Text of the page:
Seek My Face

A Novel

Publisher: Random House Trade Paperbacks
John Updike’s twentieth novel, like his first, The Poorhouse Fair, takes place in one day, a day that contains much conversation and some rain. The seventy-nine-year-old painter Hope Chafetz, who in the course of her eventful life has been Hope Ouderkirk, Hope McCoy, and Hope Holloway, answers questions put to her by a New York interviewer named Kathryn, and recapitulates, through stories from her career and many marriages, the triumphant, poignant saga of postwar American art. In the evolving relation between the two women, interviewer and subject move in and out of the roles of daughter and mother, therapist and patient, predator and prey, supplicant and idol. The scene is central Vermont; the time, the early spring of 2001.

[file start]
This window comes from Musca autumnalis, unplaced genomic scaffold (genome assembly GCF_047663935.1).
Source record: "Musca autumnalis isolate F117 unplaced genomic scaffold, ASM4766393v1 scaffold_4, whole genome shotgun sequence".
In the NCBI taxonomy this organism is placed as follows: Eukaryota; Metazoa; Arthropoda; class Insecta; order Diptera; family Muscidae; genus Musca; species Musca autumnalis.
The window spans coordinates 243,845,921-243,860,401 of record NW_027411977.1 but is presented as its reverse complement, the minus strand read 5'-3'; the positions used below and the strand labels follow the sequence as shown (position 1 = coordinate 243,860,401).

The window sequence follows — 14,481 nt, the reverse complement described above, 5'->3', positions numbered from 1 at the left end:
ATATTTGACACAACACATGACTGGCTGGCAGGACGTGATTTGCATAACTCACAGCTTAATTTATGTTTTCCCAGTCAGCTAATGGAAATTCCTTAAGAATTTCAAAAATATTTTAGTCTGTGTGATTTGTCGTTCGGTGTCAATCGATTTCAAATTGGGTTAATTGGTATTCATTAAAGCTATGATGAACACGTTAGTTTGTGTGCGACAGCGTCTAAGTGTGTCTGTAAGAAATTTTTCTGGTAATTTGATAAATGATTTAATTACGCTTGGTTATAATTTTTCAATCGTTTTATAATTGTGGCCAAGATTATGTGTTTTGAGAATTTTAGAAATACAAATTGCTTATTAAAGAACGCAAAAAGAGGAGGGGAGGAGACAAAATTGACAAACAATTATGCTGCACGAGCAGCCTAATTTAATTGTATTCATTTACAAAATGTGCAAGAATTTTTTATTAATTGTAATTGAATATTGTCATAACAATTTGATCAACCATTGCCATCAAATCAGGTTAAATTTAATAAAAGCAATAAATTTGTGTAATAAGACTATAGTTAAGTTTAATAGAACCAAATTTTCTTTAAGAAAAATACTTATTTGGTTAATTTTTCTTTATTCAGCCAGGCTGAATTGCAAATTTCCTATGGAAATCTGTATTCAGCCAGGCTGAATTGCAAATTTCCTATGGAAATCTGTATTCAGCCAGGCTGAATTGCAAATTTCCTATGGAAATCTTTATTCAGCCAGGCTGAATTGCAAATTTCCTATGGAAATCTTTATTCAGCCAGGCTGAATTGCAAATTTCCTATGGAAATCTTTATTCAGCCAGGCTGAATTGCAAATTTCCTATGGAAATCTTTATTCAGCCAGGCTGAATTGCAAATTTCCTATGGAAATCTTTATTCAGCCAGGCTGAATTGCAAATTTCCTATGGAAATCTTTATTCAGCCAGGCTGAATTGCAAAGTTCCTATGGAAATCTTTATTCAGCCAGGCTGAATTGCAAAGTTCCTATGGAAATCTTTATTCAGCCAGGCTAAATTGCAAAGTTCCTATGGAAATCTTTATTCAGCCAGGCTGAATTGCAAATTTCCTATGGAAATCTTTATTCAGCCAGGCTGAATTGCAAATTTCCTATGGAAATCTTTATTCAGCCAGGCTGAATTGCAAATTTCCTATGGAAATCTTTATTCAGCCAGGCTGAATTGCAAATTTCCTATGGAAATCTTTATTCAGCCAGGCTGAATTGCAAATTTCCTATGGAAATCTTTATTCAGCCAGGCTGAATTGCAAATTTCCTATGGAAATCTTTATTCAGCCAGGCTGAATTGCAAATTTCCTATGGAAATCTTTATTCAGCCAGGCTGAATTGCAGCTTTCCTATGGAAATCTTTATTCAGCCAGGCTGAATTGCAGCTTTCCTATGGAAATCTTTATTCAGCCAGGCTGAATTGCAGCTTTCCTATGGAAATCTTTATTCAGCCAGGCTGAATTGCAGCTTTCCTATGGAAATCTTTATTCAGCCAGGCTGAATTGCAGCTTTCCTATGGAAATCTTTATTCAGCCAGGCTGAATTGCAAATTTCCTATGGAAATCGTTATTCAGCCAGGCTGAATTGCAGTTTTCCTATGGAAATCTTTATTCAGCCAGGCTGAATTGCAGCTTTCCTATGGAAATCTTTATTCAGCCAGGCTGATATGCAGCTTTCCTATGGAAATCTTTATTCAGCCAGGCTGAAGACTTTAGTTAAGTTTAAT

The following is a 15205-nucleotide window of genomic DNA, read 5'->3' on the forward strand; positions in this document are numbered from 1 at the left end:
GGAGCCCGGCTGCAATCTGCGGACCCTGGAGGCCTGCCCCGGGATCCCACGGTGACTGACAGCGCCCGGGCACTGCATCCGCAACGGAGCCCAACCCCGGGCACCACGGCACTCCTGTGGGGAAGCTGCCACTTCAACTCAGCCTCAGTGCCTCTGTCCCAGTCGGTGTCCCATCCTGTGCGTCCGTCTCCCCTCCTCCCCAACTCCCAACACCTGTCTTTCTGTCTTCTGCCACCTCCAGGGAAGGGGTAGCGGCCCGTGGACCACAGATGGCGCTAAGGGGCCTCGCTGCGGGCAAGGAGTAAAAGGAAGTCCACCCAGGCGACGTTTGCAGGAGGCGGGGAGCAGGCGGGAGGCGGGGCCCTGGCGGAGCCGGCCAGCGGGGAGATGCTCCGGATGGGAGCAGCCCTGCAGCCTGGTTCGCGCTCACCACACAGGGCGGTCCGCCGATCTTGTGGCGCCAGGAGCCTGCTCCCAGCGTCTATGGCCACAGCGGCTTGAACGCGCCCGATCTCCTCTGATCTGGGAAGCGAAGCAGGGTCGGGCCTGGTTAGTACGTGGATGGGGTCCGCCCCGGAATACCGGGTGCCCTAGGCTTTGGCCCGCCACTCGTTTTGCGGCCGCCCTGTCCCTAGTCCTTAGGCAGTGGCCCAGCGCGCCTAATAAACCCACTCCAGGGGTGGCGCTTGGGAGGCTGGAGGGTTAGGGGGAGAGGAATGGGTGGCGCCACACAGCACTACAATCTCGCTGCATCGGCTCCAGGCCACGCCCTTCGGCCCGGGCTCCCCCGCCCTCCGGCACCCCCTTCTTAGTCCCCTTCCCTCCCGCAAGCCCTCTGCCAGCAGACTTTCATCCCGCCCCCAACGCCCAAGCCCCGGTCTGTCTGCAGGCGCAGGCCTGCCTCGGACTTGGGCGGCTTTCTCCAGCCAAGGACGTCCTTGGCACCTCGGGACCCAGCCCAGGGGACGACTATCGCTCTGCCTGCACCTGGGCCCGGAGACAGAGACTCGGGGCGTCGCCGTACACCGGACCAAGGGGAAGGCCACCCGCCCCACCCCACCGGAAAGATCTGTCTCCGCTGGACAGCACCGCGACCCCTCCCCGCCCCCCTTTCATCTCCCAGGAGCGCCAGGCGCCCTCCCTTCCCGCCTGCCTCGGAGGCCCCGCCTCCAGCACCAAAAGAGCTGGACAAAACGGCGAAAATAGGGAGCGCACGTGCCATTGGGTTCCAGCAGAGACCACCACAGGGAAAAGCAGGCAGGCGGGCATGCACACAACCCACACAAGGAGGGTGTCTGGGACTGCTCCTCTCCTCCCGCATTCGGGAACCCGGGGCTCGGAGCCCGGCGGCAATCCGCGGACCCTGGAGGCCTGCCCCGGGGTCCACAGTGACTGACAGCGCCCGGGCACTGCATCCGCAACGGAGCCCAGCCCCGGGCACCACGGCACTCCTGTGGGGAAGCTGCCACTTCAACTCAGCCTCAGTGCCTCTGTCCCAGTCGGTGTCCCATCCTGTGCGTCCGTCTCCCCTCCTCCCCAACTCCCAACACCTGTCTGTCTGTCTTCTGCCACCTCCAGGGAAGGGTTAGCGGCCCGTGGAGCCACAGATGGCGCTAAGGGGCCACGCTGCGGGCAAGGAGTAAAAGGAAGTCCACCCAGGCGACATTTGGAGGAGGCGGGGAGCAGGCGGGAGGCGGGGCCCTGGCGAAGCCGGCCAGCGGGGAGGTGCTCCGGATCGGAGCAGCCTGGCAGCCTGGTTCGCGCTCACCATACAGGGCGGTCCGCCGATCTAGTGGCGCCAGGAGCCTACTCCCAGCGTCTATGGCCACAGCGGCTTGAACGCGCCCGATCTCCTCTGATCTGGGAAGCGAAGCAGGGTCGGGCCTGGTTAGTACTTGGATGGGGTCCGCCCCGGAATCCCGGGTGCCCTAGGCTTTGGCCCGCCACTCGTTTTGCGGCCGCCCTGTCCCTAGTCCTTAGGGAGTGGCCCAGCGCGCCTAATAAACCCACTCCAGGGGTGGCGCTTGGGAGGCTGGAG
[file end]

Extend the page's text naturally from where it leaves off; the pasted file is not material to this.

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"LET ME BEGIN by reading to you," says the young woman, her slender, black-clad figure tensely jackknifed on the edge of the easy chair, with its faded coarse plaid and broad arms of orangish varnished oak, which Hope first knew in the Germantown sunroom, her grandfather posed in it reading the newspaper, his...
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PRAISE FOR

“A brief novel of deep feeling . . . What you recall is that reading Updike has always provided the pleasures you hoped were in store when you went through the trouble of learning to read.”—Time
 
“The premise of Seek My Face is clean and powerful, like a canvas by Barnett Newman. . . . Swirled over [it] is John Updike’s superabundant prose, dazzling strings of looping sentences that wrap these two women in glittering constellations of words.”—The New York Observer
 
“A rewarding new novel from our reigning master of surprise, the last sequence of which is surpassing in its beauty.”—San Francisco Chronicle